According to a report in the Florida Miami Herald by the Florida Center for Investigative Reporting, officials at the Florida Department of Environmental Protection, DEP, claim they were told not to use the terms ‘climate change’ or ‘global warming’ in official communications, emails, or reports.
The policy was confirmed by other ex-employees, and neither the current DEP director Scott Steverson, nor ex-director Herschel Vinyard Jr. would comment on the issue. They did not deny the policy which reportedly went into effect after Florida Governor Rick Scott took office.
The Herald further reports that the DEP press secretary, Tiffany Cowie, and Gov. Scott’s spokesperson, Jeri Bustamante, stated that there was no policy on those issues, however neither would use the term ‘climate change’ when referring to the term ‘climate change’.
“We were told not to use the terms ‘climate change,’ ‘global warming’ or ‘sustainability,’” said Christopher Byrd, an attorney with the DEP’s Office of General Counsel in Tallahassee from 2008 to 2013. “That message was communicated to me and my colleagues by our superiors in the Office of General Counsel.”
The Washington Post reported that Florida scientist Elizabeth Radke claimed she had to remove the term ‘climate change’ from her Ph.D. dissertation in order to get it published.
“We had to submit the paper to the state Department of Health for clearance, and one of the comments we got back was that we couldn’t use that phrase,” Radke said Monday evening in an interview. She said she wasn’t sure if they could even get away with using the word “climate.”
Climate change is pretty close to a substantiated scientific fact. According to the the Fourth Assessment Report of the United Nations Intergovernmental Panel on Climate Change
“Warming of the climate system is unequivocal…” and “Most of the observed increase in global average temperatures since the mid-20th century is very likely due to the observed increase in anthropogenic greenhouse gas concentrations.”
The report is the product of 676 authors from 40 countries, and was reviewed by 635 experts and representatives from 113 governments. There is currently no real scientific opposition, however some politicians think there is. Gov. Scott stated in 2010 that he did not believe climate change.
“I have not been convinced,” he said. Asked what he needs to convince him, “Something more convincing than what I’ve read.”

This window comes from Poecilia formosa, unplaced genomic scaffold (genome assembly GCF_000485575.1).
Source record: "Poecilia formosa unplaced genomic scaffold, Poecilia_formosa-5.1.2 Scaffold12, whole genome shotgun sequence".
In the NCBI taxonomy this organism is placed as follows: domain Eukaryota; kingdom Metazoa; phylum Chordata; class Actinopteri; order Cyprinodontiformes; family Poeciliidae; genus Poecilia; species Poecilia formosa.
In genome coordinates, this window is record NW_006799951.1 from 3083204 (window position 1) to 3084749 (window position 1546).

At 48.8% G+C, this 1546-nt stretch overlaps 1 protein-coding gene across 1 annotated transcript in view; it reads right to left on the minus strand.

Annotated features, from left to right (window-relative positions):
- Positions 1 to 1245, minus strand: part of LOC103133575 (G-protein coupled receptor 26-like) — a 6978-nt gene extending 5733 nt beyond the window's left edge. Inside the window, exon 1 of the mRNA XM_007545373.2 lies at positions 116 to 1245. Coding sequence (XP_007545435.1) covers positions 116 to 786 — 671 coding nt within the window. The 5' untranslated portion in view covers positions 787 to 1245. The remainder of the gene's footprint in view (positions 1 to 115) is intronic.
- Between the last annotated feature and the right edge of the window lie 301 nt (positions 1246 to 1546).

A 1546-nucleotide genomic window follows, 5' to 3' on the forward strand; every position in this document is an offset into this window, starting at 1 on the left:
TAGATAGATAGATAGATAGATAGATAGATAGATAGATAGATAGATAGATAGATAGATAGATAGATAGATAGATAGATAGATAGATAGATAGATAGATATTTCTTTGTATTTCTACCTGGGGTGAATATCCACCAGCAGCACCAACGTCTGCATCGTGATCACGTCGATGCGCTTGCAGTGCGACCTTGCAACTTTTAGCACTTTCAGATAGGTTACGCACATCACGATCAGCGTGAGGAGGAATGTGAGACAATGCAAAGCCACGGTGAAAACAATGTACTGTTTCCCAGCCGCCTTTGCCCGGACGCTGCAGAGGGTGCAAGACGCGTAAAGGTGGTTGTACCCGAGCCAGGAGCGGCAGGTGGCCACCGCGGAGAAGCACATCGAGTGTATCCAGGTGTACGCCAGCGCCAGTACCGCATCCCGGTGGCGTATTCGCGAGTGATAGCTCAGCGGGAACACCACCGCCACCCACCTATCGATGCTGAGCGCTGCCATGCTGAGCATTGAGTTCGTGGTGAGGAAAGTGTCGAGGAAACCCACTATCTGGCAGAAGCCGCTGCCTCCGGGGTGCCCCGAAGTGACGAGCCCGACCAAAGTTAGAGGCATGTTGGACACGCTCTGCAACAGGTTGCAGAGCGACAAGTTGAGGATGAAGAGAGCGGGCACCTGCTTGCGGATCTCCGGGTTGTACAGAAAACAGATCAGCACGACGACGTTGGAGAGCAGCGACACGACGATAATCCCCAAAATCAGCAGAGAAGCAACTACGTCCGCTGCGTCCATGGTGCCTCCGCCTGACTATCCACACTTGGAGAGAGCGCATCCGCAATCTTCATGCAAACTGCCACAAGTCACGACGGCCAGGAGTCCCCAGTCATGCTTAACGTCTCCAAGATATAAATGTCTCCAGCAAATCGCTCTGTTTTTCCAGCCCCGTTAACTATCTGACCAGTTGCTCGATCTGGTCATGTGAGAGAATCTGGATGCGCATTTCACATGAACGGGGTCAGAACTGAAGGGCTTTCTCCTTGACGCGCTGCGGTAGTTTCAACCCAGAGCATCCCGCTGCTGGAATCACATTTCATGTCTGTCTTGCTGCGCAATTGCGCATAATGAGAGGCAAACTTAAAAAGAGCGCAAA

Though he stated he was not a scientist, so how to convince him? Ten climate scientists from Florida institutions met with him to do just that without any reported success. Currently he admits to not understanding the science, and we have no idea if he listens to them. This is bad news for Florida.
The future may be less grim. According to a poll conducted by The New York Times, Stanford University and the nonpartisan environmental research group Resources for the Future, 83 percent of Americans, including 61 percent of Republicans and 86 percent of independents, say that if nothing is done to reduce emissions, global warming will be a very or somewhat serious problem in the future. Two-thirds of Americans said they were more likely to vote for political candidates who campaign on fighting climate change.
Among Presidential Candidates
- Elizabeth Warren thinks the evidence is unmistakable.
- Joe Biden accepts and believe we should find a solution.
- Hilary Clinton for action to fight it.
- Chris Christie accepts.
- Jeb Bush, Paul Ryan are cautious skeptics.
- Paul Ryan is silent, but opposed to taking action
- Ben Carson, Ted Cruz, Marco Rubio, Carly Fiorina, Mike Huckabee are in denial.
- Scott Walker’s policy is to cut any funds for fighting climate change.
- Rick Santorium thinks it is a conspiracy.
- Donald Trump thinks it is a myth.
Trump is included to round out the top ten, but he is not a serious candidate, and is included just to make everyone else look better on this issue.
Gov. Scott’s unwritten policy is an example of someone dismissing established scientific theory because of political self interest. The fact that it is not a written policy, and they are not forthright on the unwritten policy, leads us to believe this is intentionally meant to mislead for political purposes.